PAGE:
The Carbon Flame War
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George Matthews
(gmatthews) - MLife
Re: Re: Re: Re: Re: Re: Re: Re: So how far will you go? on 12/10/2010 19:02:55 MST Print View

DW >> Carlton and the Veneto

It's all good Bro!
: )

Tom Kirchner
(ouzel) - MLife

Locale: Pacific Northwest/Sierra
Re: Re: Re: Re: So how far will you go? on 12/11/2010 21:10:39 MST Print View

"Changes of PH in the ocean are so small they can't be directly measured. Ask your oceanographer friends. Again, the people working on this stuff are relying on computer models, which means any prediction of the future is worthless, because of the uncertainty involved."

I haven't gotten together with my friend recently, but will in the next week or so. Pending that, I have included a list of links to studies dealing with increasing acidification of the oceans. They are all from reputable universities and 2 scientific publications, also reputable. The studies do, indeed, rely on models, but I disagree with you when you say they are worthless as predictive tools. They all agree that the Ph of the oceans has dropped something on the order of .1 since the beginning of the Industrial Revolution, and that the likely increase in the next century will be .3 to .4. This is a very large increase in acidity and the main area of uncertainty seems to be how, and whether, the oceans' biota, beginning with phytoplankton and progressing up the food chain, will be able to adapt. They do not deal directly with the impact on O2 production by phytoplankton, but the connection is obvious: If phytoplankton suffer a massive die off, the result is fairly obvious to my mind. I suspect anything my friend , and his sources, have to add to this will not differ by much. To have this many disparate groups of scholars in agreement is, to me, compelling. And, PLEASE, Rog, spare me the scornful dismissal of the work of any reputable scientist that you disagree with as fraud perpetrated by Warmista or Acidista(my word) conspiring with the world's governments to impose a carbon tax on the benighted masses. Were I on your side of The Pond, I would probably call it balderdash, or some such Anglicism.; over here we call it BS. At any rate, I think my concern about O2 depletion is as reasonably grounded as your dismissal of it with a patronizing "try not to worry too much about it".

"If you are sufficiently interested, read this page, and then the comments from Ken Griffith near the bottom, which go unanswered...
http://www.i-sis.org.uk/O2DroppingFasterThanCO2Rising.php"



I found the article you cite, with Mr Griffin's comments, very interesting because it dealt more directly with declining atmospheric O2, quite convincingly to my mind, Mr Griffin's comments notwithstanding. I found the section "The Mystery of the Oxygen Sink" particularly interesting in that it made a case for O2 depletion based on changes in the nature of the earth's flora brought about primarily by deforestation and modern agricultural practices. The decomposition(oxidation) of plants(trees) composed primarily of lignins and lipids, rich in reduced carbon, requires atmospheric O2 not contained in those materials. To the degree that deforestation proceeds and organic matter of similar composition in the soil is exposed to the air by plowing, there will be a reduction in atmospheric O2 as the material is oxicdized. To this I might add that, as desertification and salting of agricultural soils due poor irrigation techniques increases, less O2 will be returned to the atmosphere by photosynthesis, simply because nothing will grow, further augmenting O2 depletion. I did not see anything in Mr Griffin's comments that addressed these issues. Perhaps you could tell me what I am missing here.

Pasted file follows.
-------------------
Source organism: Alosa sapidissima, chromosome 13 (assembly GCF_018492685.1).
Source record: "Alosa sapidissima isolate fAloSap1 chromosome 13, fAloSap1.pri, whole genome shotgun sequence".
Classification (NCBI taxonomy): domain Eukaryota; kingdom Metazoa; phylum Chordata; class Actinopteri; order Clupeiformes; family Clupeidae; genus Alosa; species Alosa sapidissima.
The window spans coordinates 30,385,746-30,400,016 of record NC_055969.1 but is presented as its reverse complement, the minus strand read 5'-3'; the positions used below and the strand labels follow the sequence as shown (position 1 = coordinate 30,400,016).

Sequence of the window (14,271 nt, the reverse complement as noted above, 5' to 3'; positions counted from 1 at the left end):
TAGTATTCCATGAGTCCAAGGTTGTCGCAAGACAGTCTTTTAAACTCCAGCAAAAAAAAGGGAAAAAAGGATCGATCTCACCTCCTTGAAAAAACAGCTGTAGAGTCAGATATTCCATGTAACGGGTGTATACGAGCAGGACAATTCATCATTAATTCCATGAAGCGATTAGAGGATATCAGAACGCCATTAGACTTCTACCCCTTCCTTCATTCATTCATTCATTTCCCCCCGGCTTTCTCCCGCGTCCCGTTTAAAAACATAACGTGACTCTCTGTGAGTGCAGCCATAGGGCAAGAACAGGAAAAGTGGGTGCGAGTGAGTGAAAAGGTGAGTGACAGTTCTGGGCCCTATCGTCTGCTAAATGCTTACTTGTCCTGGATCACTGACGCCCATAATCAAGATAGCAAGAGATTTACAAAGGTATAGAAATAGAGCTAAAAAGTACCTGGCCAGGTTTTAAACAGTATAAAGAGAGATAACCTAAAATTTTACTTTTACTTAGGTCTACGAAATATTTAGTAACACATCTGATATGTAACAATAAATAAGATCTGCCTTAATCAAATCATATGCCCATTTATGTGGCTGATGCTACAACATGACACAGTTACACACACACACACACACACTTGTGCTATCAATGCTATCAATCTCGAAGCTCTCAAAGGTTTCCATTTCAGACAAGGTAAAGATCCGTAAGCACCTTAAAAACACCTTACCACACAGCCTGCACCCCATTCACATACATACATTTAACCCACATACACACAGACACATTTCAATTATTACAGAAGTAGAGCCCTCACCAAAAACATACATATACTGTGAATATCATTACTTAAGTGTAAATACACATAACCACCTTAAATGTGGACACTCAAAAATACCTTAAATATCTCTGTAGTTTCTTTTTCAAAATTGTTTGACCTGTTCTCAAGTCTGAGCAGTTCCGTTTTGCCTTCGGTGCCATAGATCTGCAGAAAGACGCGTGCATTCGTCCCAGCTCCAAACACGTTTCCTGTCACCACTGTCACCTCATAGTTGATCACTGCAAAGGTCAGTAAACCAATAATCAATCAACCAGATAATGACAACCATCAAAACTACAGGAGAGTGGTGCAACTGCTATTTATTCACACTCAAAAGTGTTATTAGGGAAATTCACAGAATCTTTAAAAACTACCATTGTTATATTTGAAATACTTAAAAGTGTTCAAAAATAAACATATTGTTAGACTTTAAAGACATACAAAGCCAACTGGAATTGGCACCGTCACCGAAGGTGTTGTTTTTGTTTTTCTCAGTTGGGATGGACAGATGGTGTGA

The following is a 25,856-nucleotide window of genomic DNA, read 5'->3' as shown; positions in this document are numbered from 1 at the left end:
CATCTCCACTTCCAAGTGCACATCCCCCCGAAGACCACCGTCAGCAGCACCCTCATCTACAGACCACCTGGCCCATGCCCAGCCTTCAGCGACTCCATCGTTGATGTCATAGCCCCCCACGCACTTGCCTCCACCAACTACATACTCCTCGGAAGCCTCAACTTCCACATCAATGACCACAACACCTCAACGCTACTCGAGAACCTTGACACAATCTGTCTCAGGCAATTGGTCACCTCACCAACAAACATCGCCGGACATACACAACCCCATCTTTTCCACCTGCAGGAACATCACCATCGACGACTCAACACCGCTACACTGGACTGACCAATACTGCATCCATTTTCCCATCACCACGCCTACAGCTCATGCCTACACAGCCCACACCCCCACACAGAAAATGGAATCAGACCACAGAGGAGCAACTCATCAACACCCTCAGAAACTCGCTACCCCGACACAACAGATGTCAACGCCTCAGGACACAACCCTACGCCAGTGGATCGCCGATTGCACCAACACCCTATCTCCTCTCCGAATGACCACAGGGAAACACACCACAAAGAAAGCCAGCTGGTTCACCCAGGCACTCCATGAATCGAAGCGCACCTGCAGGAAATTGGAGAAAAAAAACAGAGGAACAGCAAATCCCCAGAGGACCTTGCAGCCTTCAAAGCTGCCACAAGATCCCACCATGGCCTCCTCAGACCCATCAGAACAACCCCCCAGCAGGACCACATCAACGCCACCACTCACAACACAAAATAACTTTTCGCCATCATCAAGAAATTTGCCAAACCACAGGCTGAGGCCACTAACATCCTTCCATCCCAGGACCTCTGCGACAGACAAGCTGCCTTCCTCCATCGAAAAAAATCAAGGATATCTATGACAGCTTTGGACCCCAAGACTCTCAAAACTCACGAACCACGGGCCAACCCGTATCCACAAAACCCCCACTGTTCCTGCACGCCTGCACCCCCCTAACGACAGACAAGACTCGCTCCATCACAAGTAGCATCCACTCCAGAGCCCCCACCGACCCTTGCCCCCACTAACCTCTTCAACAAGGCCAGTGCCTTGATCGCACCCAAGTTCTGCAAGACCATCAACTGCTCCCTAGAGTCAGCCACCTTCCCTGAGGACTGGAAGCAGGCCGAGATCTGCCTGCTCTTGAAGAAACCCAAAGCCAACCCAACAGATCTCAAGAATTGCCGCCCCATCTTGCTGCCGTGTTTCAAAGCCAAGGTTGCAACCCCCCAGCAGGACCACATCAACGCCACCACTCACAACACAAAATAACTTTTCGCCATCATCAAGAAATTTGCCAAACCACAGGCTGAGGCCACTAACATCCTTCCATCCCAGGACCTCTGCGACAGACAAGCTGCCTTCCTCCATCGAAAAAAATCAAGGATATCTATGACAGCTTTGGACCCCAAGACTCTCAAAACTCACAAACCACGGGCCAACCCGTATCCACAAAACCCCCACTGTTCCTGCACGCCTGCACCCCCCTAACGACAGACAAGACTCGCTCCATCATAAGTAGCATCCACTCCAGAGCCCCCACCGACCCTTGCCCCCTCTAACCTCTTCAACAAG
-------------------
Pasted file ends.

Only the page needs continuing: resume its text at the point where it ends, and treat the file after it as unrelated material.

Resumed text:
There was another article I read a couple days ago, which I didn't locate this time due to slightly different search parameters, that indicated a fall in Ph can cause dissolved iron compounds to bind to particulate organic matter suspended in sea water, rendering it unavailable to phytoplankton. Sound familiar?

A list of links to ocean acidification studies.

http://www.pics.uvic.ca/assets/pdf/publications/BN_Ocean_Acidification_2010.15.pdf
http://www.pics.uvic.ca/assets/pdf/publications/BN_Ocean_Acidification_2010.15.pdf
http://www.esrl.noaa.gov/gmd/icdc7/proceedings/abstracts/mcneil2-1HI76.pdf
http://ic.ucsc.edu/~mdmccar/ocea80b/public/lectures/lect_notes_2/13_ocean_acidification_2010_F.pdf
http://co2.cms.udel.edu/Ocean_Acidification.htm
http://www.stanford.edu/~longcao/Cao&Caldeira(2010).pdf

http://www.scientificamerican.com/article.cfm?id=rising-acidity-in-the-ocean

Edited by ouzel on 12/11/2010 21:25:20 MST.

Rog Tallbloke
(tallbloke) - F

Locale: DON'T LOOK DOWN!!
Re: So how far will you go? on 12/12/2010 02:56:27 MST Print View

Hi Tom,

"And, PLEASE, Rog, spare me the scornful dismissal of the work of any reputable scientist that you disagree with as fraud"

I think you are mischaracterising what I'm saying. It's not the reputable scientists that are the problem, it's the funding agencies and their political masters.

"They all agree that the Ph of the oceans has dropped something on the order of .1 since the beginning of the Industrial Revolution, and that the likely increase in the next century will be .3 to .4."

This projection is based on atmospheric co2 increasing at an exponential rate. I don't believe that will happen, for several reasons. But I won't convince you, so wait and see.

"This is a very large increase in acidity"

But the oceans are quite strongly alkaline Tom. They are not acidic at all. This is a myth created by the torturing of language. The alarmists move from "acidification" a correct technical term, to talking about "increases in acidity". What they should say is that the oceans may have become slightly less alkaline. Ask you oceanologist friend when you see him and report back. Since ph varies across the oceans, it will take a 10 to 18 times bigger fall than .1ph (which took three centuries, assuming the model is right - HAH!) to make them acidic.

Edited by tallbloke on 12/12/2010 03:17:26 MST.

Dave T
(DaveT) - F
please no. on 12/12/2010 10:01:50 MST Print View

"And, PLEASE, Rog, spare me the scornful dismissal of the work of any reputable scientist that you disagree with as fraud."


Please don't bar Rog's entry to one of his tiny happy places.

George Matthews
(gmatthews) - MLife
smarter than the average on 12/12/2010 11:22:52 MST Print View

Yogi says...

I'm so smart it hurts

http://yogibear.warnerbros.com/#/splash

Lynn Tramper
(retropump) - F

Locale: The Antipodes of La Coruna